I think this spinoff exceeded everyone’s expectations. It’s clearly within the same world of Breaking Bad but it tells its own story, engages with its own themes, and is structured just differently enough to feel like a completely separate but equally as engaging series. Bob Odenkirk is in top form here. You’d never think his character from Breaking Bad could be made this compelling. Also of course Jonathan Banks is incredible as well. Episode 6 in particular focuses on him and I don’t think I’ve seen a more expertly acted scene in the Breaking Bad canon than his final monologue in that episode. Newcomer to the BB-canon Michael McKean expertly portrays Jimmy’s brother Chuck. If you are a fan of Breaking Bad check it out. If you are a fan of comedic-dramas check it out. If you are a fan of good television check it out.
Smart Ball (dev. System Sacom / Game Freak, 1991) - SNES
I’m using Ken Sugimori’s original art for this post because the boxart for this game is atrocious. I really like Game Freak’s platformers. They’re always fun and innovative, totally underrated and beautifully simplistic. Much like Pulseman, Smart Ball, or the more accurate Jelly Boy as it’s called in Japan, is a cute game that had enough challenge and unique mechanics to really draw me in. Playing as the protagonist Jerry, you can stick to walls and ceilings, attack by contorting your body with the D-pad and absorb attack balls, jump balls, iron balls or seeds to use as power ups or projectiles. I’d definitely check it out. I’d liken Pulseman to a more creative electricity based MegaMan-style game in the same way that Smart Ball is like a trickier Kirby game. Tonally, the games are pretty similar but Smart Ball offers a bit more of a challenge and a faster pace.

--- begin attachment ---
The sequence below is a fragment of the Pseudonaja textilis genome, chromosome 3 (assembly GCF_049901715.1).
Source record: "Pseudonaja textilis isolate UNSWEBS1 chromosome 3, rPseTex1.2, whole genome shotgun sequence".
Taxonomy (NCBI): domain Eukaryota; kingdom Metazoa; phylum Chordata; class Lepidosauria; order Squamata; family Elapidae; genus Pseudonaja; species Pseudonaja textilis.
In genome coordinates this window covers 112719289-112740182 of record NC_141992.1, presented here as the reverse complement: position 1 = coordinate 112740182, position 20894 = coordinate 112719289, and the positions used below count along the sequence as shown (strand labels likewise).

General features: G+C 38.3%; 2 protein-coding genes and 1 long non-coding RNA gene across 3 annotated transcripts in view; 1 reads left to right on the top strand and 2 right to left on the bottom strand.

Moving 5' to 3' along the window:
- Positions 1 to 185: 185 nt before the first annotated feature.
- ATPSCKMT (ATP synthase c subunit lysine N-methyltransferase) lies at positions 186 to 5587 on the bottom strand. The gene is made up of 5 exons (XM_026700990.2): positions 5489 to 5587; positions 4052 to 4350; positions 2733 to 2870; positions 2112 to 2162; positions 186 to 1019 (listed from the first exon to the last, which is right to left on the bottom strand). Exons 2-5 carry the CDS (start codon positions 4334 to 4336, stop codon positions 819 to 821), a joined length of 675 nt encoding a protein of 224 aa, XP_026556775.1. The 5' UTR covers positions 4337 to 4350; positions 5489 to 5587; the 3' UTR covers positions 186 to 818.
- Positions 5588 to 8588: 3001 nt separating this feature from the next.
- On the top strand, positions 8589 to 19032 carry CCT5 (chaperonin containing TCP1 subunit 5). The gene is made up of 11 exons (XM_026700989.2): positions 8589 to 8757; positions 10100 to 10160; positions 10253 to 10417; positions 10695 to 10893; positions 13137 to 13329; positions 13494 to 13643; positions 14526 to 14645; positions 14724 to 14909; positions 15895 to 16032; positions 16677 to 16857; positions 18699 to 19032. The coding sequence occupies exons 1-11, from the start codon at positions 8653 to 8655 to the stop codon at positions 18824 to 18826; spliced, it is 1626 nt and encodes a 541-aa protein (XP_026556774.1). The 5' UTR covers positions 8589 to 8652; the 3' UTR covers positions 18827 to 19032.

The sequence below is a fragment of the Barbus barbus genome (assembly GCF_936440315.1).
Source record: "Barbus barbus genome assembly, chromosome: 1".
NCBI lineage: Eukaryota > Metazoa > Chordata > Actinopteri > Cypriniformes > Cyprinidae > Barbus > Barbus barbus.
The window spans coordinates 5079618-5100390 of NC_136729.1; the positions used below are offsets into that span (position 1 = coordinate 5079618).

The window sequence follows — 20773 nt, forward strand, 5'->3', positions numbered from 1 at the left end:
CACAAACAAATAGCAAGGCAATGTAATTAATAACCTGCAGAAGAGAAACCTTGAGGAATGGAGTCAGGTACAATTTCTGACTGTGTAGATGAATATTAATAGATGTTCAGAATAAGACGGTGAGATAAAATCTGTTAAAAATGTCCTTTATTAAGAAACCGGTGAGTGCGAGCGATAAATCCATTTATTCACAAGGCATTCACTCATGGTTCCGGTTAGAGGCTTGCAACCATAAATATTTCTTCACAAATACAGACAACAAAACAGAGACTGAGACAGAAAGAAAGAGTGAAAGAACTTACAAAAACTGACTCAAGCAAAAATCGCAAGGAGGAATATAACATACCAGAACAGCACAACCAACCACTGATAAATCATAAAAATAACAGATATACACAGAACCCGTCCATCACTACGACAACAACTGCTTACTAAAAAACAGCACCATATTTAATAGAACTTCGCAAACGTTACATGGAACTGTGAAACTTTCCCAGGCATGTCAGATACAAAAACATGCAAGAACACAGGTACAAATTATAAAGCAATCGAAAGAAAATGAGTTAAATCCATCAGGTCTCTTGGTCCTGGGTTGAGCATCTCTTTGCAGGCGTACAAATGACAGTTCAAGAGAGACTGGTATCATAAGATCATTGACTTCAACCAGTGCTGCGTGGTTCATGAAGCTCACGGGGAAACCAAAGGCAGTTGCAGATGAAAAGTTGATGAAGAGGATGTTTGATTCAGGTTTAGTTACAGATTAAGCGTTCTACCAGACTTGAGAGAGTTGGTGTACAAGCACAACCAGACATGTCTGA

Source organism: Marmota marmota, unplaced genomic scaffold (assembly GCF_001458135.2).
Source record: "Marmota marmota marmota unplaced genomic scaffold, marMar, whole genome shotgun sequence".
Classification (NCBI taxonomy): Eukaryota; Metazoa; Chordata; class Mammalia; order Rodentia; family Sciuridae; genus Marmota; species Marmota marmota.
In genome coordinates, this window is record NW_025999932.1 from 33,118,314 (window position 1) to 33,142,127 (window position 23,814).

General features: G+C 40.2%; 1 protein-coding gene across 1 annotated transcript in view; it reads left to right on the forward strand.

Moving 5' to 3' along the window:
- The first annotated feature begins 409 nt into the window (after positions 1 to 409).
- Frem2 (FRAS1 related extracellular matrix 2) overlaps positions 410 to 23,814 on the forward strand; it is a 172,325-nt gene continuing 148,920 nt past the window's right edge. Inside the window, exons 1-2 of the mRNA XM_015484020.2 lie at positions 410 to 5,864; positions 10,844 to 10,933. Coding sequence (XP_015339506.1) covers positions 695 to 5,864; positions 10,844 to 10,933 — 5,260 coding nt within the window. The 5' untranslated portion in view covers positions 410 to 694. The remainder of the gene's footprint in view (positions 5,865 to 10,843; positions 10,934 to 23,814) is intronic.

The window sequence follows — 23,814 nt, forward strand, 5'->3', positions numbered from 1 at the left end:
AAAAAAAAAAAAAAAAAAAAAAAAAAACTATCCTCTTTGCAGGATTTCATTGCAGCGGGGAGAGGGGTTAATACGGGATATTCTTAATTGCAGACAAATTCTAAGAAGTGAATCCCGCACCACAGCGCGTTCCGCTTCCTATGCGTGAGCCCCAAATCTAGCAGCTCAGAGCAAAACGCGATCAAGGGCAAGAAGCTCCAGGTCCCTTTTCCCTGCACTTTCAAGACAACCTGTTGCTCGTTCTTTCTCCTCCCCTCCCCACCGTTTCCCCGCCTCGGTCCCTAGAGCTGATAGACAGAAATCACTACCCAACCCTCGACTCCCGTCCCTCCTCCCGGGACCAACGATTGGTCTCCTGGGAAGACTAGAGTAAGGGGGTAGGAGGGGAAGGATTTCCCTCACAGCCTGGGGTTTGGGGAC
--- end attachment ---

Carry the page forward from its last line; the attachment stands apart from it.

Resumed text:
A Curious Mind: The Secret to a Bigger Life - Brian Grazer and Charles Fishman (2015)
Excellent book! Lotsa valuable insight into Grazer’s analysis and reliance on curiosity as an important life skill to cultivate. Definitely got me thinking about how to practice curiosity everyday. Grazer’s mental state is something I’ve always consciously strove for and never been able to fully grasp: optimistic, constantly engaged, willing to grow and willing to seem vulnerable doing so. He didn’t even really begin his curiosity focused journey until he was 23 so that’s left me pretty hopeful to internalize his strategies moving forward. Filled with interesting anecdotes about Grazer’s conversations with important figures like Andy Warhol, three separate presidents, Fidel Castro and Princess Diana. I recommend it!
studsonas replied to your photo:hrmmm! Dont you have a collection of dead stuff
i have 3 taxidermed beetles, a dead dragonfly and dried piece of fungus from my grandmother, a deer jawbone, some complete but defunct bird eggs that are probably rotten as shit by now, and a tiny deer antler